American, 21st century, male.

Born 1 July 1974.

Active in Brooklyn, New York.

Painter, curator. Artists’ books.

Appropriation art.

Eric Doeringer graduated from Brown University in 1996 with a BA degree, and received an MFA from the School of the Museum of Fine Arts, Boston in ...

Article

Margaret Kelly

American publisher and collector. In his position as Chairman and Editor-in-chief of the fortnightly American business magazine Forbes, he established one of the oldest corporate art collections in America in the 1950s when he began to acquire objets d’art created by Peter Carl Fabergé: the collection contains over 300 pieces, including 12 Imperial Easter eggs. A man of eclectic tastes, and spurred by fond childhood memories, Forbes assembled a collection of 100,000 lead soldiers and over 500 tin clockwork toy boats. The Fabergé works and selected toys are displayed at the Forbes Magazine Galleries in New York with American presidential manuscripts and related historical memorabilia that Forbes believed ‘better depict each [president] than the likenesses that abounded in their time’. Numbering over 3000 pieces, the collection is the finest of its kind in private hands....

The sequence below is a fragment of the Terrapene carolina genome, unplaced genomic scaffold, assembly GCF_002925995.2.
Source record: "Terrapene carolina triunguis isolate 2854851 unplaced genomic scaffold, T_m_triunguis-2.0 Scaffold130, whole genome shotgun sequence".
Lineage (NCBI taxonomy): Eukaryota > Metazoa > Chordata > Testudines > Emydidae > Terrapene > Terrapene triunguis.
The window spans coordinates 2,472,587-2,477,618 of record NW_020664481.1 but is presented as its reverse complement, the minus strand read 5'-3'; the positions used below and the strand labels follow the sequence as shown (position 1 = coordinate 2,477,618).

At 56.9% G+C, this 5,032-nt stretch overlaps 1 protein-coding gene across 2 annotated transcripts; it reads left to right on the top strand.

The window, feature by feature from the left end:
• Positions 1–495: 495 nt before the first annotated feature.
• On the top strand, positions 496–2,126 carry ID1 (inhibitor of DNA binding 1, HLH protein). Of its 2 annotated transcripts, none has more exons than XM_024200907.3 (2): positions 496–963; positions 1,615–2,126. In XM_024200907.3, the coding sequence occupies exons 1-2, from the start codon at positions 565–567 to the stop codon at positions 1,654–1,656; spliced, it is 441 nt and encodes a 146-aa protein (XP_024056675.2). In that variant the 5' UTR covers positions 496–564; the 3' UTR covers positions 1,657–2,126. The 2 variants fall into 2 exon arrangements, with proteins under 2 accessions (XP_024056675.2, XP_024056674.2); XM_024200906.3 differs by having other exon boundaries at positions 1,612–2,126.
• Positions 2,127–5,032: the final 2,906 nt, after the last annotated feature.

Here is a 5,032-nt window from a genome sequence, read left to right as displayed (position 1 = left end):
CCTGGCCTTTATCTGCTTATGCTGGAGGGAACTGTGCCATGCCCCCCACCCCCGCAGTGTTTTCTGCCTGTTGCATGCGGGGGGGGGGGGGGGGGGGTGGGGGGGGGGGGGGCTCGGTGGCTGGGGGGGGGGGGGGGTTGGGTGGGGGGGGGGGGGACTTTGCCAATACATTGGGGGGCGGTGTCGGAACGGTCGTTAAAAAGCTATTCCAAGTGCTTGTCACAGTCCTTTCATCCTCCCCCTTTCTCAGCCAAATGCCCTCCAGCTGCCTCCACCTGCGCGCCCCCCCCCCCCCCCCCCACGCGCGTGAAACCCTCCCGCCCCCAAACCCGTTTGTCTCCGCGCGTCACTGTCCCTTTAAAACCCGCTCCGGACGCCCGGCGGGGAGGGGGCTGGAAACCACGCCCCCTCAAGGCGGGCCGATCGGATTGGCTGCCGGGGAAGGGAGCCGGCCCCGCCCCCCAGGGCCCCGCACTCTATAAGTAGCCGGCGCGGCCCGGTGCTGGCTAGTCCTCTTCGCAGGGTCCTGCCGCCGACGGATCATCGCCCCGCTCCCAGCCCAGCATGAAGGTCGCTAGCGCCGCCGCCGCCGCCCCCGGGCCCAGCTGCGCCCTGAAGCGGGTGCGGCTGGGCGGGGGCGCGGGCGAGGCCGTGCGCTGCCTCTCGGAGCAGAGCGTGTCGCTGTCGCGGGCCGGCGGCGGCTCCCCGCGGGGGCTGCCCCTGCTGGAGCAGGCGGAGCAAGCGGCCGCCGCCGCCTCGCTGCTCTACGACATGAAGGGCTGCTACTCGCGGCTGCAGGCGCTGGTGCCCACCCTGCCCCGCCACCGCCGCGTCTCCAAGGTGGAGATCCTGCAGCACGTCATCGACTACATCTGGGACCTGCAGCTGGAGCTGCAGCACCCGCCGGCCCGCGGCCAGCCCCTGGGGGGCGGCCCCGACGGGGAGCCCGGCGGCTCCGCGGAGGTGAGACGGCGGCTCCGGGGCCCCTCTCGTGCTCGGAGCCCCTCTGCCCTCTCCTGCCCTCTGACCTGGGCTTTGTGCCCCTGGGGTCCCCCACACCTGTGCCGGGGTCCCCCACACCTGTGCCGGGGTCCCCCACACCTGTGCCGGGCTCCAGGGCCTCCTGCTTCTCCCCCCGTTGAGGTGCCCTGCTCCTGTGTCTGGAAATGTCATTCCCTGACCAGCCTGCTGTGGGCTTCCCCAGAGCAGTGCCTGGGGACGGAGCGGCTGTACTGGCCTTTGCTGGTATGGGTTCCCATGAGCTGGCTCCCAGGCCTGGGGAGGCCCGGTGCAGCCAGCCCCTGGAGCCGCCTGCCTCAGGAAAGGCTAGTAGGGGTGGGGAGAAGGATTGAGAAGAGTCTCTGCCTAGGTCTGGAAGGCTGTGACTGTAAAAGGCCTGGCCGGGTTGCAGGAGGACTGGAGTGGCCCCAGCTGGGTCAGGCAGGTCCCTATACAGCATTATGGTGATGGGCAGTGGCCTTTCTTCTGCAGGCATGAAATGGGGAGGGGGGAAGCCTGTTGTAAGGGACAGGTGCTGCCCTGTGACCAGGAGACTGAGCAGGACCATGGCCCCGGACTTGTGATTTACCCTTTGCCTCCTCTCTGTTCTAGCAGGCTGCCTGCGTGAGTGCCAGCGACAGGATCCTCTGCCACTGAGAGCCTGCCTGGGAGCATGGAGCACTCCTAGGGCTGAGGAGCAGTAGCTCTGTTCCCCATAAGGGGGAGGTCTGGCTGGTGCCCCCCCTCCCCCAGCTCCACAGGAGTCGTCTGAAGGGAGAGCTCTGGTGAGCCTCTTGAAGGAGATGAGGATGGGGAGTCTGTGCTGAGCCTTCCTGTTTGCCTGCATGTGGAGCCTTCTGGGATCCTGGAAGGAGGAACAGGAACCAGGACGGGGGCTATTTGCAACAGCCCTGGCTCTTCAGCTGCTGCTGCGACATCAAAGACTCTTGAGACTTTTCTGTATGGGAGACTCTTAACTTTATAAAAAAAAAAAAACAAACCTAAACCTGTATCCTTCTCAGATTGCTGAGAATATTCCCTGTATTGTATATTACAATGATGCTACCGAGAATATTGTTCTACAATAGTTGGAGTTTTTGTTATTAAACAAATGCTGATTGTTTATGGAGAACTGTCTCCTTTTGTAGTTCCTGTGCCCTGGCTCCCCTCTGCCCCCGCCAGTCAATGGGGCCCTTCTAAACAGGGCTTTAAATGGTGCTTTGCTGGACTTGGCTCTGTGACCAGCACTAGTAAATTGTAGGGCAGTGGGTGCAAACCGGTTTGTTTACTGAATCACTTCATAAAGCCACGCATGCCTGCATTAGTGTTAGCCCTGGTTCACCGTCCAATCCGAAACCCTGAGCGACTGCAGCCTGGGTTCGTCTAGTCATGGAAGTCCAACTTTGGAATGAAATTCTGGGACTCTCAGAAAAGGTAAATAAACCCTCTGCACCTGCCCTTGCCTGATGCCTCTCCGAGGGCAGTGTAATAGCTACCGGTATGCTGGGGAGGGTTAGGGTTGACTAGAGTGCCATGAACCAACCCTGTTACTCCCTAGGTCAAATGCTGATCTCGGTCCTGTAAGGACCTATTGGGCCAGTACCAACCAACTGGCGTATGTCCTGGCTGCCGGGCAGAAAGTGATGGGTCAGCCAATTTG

Article

British, 20th–21st century, male.

Born 1964, in Wakefield (West Yorkshire), England.

Curator, writer, artist, publisher. Artists’ books.

After studying fine art at Newcastle Polytechnic (now the University of Northumbria), in 1988 Matthew Higgs moved to London. Building on his interest in mail art and alternative distribution strategies, as well as his history of zine making as a teen, he began publishing the experimental, anonymous ...

Article

E. A. Christensen

American designer. He was initially a successful salesman for the Illinois-based Weller’s Practical Soaps. He settled in East Aurora, near Buffalo, NY, and abandoned selling soap in 1893. During a trip to England the following year, he met William Morris and admired the works of his Kelmscott Press. On returning to East Aurora, Hubbard employed his great showmanship to popularize a simplified version of English ...

Article

American, 19th century, male.

Born 1823; died 1883.

Photographer, writer, editor.

After working for several years as a daguerreotypist throughout Ohio, North Carolina and New York, Samuel Dwight Humphrey opened a studio on Broadway in New York City in 1850. In November 1850 he began publishing ...

Article

Scholarly organization in New York dedicated to the promotion and study of medieval art. In 1956 the International Center of Romanesque Art (ICRA) was founded in New York as the US committee of the Centre international d’Etudes romanes (CIER). Renamed in 1966 as the International Center of Medieval Art (ICMA), it has been headquartered at The Cloisters in New York City since ...

Article

American, 19th–20th century, male.

Born 4 April 1843, in Keeseville, New York; died 30 June 1942, in New York City.